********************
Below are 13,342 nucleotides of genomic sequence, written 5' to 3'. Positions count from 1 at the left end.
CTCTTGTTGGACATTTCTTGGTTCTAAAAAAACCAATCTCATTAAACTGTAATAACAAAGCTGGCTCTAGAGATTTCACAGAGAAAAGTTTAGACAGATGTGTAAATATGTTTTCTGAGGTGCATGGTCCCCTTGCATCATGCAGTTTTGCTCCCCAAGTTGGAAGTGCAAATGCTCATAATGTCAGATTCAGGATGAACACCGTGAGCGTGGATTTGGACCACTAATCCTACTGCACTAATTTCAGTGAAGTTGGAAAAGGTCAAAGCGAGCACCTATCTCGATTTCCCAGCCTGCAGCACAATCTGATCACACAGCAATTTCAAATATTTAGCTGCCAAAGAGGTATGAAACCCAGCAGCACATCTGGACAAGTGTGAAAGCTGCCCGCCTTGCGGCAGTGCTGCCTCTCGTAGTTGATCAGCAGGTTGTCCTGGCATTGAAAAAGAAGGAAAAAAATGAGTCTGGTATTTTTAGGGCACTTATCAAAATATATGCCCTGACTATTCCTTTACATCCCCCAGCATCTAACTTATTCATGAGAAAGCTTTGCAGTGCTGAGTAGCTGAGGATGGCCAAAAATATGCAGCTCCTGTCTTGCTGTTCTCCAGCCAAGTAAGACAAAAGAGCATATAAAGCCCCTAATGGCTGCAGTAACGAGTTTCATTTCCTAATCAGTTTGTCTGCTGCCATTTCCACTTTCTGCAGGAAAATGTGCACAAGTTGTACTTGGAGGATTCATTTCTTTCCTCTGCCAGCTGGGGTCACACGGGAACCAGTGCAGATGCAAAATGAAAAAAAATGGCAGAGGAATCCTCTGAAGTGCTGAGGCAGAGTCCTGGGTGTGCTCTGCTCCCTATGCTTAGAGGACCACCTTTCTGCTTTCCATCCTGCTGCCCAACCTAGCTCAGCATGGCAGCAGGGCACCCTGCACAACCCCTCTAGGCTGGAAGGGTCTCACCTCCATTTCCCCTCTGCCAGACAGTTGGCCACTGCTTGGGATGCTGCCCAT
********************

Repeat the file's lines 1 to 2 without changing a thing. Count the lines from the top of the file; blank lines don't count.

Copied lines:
Below are 13,342 nucleotides of genomic sequence, written 5' to 3'. Positions count from 1 at the left end.
CTCTTGTTGGACATTTCTTGGTTCTAAAAAAACCAATCTCATTAAACTGTAATAACAAAGCTGGCTCTAGAGATTTCACAGAGAAAAGTTTAGACAGATGTGTAAATATGTTTTCTGAGGTGCATGGTCCCCTTGCATCATGCAGTTTTGCTCCCCAAGTTGGAAGTGCAAATGCTCATAATGTCAGATTCAGGATGAACACCGTGAGCGTGGATTTGGACCACTAATCCTACTGCACTAATTTCAGTGAAGTTGGAAAAGGTCAAAGCGAGCACCTATCTCGATTTCCCAGCCTGCAGCACAATCTGATCACACAGCAATTTCAAATATTTAGCTGCCAAAGAGGTATGAAACCCAGCAGCACATCTGGACAAGTGTGAAAGCTGCCCGCCTTGCGGCAGTGCTGCCTCTCGTAGTTGATCAGCAGGTTGTCCTGGCATTGAAAAAGAAGGAAAAAAATGAGTCTGGTATTTTTAGGGCACTTATCAAAATATATGCCCTGACTATTCCTTTACATCCCCCAGCATCTAACTTATTCATGAGAAAGCTTTGCAGTGCTGAGTAGCTGAGGATGGCCAAAAATATGCAGCTCCTGTCTTGCTGTTCTCCAGCCAAGTAAGACAAAAGAGCATATAAAGCCCCTAATGGCTGCAGTAACGAGTTTCATTTCCTAATCAGTTTGTCTGCTGCCATTTCCACTTTCTGCAGGAAAATGTGCACAAGTTGTACTTGGAGGATTCATTTCTTTCCTCTGCCAGCTGGGGTCACACGGGAACCAGTGCAGATGCAAAATGAAAAAAAATGGCAGAGGAATCCTCTGAAGTGCTGAGGCAGAGTCCTGGGTGTGCTCTGCTCCCTATGCTTAGAGGACCACCTTTCTGCTTTCCATCCTGCTGCCCAACCTAGCTCAGCATGGCAGCAGGGCACCCTGCACAACCCCTCTAGGCTGGAAGGGTCTCACCTCCATTTCCCCTCTGCCAGACAGTTGGCCACTGCTTGGGATGCTGCCCAT